Saturday, March 12, 2016

Journey through Prehistoric NSW. Part one

Organising a bunch of meetings at a number of rural museums, some of the staff of the National Dinosaur Museum jumped in the car for the (roughly) 800 km round trip to visit the Age of Fishes museum at Canowindra, the Australia Fossil and Mineral museum at Bathurst and the Wellington Caves in Wellington.

Heading out into rural NSW on a hot 36 °C (97 °F) day, we drove through Cowra, a region where the armoured placoderm fish, Cowralepis, was unearthed in Devonian rocks. After a meeting with the great staff at the Age of Fishes (more about this later), we headed for Bathurst but found ourselves somehow closer to Wellington.

Deciding to visit here first, then the Bathurst museum on the way home, we headed north and soon found ourselves driving through a strange landscape of sunburnt grasses covering rolling hills.

We soon drove through a small town, Molong, and on the other side began noticing large, weathered boulders crowning a number of hills; boulders that looked a lot like limestone- a renowned fossiliferous rock. When some of these appeared on the roadside of the barbed wire fences we had been driving beside since the town, we all agreed it was time to get out and have a look.

Parking the car under the nearest tree to keep the thing out of the sun, we began inspecting the closest rocks. These were human sized boulders (at least, they may have been, they were partially buried), made up of a very hard, grey rock. Though these had mostly plain rock faces (there were a few interesting inclusions), we soon came across a large limestone boulder of a lighter colour. Here, we struck pay dirt.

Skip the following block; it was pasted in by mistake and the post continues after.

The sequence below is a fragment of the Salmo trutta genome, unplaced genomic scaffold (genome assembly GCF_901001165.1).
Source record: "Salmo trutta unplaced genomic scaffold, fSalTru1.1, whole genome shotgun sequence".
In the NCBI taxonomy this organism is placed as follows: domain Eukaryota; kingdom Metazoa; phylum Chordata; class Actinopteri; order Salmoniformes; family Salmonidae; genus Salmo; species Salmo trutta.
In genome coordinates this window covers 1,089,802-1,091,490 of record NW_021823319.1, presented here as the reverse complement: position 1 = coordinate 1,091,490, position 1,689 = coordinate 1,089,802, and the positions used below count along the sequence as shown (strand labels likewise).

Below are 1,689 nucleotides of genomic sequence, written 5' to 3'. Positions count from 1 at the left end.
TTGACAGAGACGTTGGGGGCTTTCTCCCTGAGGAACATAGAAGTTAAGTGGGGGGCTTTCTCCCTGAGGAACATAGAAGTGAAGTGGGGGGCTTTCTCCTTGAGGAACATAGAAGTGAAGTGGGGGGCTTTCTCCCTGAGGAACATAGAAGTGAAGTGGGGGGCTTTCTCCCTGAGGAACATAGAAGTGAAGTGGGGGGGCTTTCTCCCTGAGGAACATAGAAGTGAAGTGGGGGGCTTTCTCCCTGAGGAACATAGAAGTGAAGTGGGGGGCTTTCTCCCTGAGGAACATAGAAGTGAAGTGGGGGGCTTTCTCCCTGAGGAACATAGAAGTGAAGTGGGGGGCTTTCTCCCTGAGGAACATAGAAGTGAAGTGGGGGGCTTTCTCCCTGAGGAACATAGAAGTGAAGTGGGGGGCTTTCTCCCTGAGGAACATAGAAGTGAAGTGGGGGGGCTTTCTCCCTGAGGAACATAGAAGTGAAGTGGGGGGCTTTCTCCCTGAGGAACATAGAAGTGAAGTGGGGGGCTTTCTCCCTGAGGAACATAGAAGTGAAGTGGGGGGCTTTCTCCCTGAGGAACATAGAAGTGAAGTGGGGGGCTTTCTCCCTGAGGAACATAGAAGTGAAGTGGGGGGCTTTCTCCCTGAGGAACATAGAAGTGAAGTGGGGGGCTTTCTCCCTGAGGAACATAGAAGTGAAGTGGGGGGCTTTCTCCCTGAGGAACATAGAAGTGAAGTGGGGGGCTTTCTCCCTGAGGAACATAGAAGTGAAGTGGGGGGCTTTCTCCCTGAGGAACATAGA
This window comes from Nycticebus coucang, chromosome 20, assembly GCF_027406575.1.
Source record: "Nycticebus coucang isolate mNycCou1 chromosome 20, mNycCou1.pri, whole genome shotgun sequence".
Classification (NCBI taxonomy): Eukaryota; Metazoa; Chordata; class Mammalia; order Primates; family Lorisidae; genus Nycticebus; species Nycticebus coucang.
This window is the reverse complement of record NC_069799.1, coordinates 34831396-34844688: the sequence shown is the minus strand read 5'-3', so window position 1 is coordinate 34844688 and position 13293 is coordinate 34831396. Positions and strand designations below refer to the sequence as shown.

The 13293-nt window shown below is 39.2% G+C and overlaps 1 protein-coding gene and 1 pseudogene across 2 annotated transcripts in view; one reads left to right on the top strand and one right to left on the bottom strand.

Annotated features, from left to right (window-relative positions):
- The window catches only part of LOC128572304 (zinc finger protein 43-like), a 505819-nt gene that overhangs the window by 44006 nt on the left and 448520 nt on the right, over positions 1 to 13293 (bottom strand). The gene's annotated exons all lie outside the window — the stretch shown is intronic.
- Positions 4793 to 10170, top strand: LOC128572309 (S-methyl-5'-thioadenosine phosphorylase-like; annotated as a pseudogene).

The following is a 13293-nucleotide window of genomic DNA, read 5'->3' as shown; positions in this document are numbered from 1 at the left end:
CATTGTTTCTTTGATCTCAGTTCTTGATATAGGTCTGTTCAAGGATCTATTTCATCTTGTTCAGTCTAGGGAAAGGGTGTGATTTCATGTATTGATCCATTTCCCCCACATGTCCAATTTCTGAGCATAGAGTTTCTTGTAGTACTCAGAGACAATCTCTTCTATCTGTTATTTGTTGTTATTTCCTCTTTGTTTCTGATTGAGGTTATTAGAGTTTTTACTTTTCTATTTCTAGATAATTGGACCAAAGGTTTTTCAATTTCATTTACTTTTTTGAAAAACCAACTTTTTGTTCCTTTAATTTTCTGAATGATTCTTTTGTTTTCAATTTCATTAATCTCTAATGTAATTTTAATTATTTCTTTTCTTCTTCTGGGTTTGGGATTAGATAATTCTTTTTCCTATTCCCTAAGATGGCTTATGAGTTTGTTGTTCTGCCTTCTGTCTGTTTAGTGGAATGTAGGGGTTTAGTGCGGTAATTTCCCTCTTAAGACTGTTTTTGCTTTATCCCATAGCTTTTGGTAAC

This boulder was not only full of corals and shards of shell, there was a great layer of bryozoans, a marine creature that lives in colonies and resembles coral, though they are not actually corals. Sadly, this rock was far too large to place in the car and bring back to the museum, so we locked in the location on the GPS and will be heading back out to pick up the piece to put on display at the NDM, so keep an eye out for that.

Time was short so we were soon on the road and heading for the Wellington Caves, which I will cover in the next article.  I have done a little investigating, and the location seems to have been a large reef system during the Silurian, but we will hopefully know more once we bring the rock back.


  1. I love the National Dinosaur Museum and would hate to see people rush out there and try and find their own fossils only to destroy something we could all enjoy at the Museum. So I'm recommending you purchase your kids fossil replicas here at Dinosaurs Galore. Keep up the great work can't wait for part 2.

  2. that is why I was a bit cagey about the exact location :)